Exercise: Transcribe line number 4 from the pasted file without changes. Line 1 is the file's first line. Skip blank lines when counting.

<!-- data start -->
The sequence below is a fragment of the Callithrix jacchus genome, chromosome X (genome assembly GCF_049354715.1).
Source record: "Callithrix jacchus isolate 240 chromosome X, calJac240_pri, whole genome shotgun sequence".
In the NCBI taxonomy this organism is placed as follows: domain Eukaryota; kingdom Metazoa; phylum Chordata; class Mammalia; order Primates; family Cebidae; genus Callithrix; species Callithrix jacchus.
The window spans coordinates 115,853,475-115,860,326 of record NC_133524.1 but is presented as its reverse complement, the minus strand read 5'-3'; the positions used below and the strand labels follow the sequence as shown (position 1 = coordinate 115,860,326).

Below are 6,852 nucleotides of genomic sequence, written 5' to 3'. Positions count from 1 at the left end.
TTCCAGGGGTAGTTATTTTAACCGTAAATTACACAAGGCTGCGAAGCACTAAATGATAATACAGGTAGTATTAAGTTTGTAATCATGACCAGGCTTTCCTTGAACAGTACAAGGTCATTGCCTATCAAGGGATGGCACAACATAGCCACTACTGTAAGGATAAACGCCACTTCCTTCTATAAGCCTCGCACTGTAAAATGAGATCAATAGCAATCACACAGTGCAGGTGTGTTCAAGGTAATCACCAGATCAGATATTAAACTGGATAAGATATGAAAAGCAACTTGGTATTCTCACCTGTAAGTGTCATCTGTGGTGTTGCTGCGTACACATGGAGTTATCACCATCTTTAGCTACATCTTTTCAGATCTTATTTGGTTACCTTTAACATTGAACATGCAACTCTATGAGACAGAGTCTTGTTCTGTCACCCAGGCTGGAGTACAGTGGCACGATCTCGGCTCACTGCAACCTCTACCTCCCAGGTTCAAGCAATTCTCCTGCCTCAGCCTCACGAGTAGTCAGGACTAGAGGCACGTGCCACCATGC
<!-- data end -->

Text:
The window spans coordinates 115,853,475-115,860,326 of record NC_133524.1 but is presented as its reverse complement, the minus strand read 5'-3'; the positions used below and the strand labels follow the sequence as shown (position 1 = coordinate 115,860,326).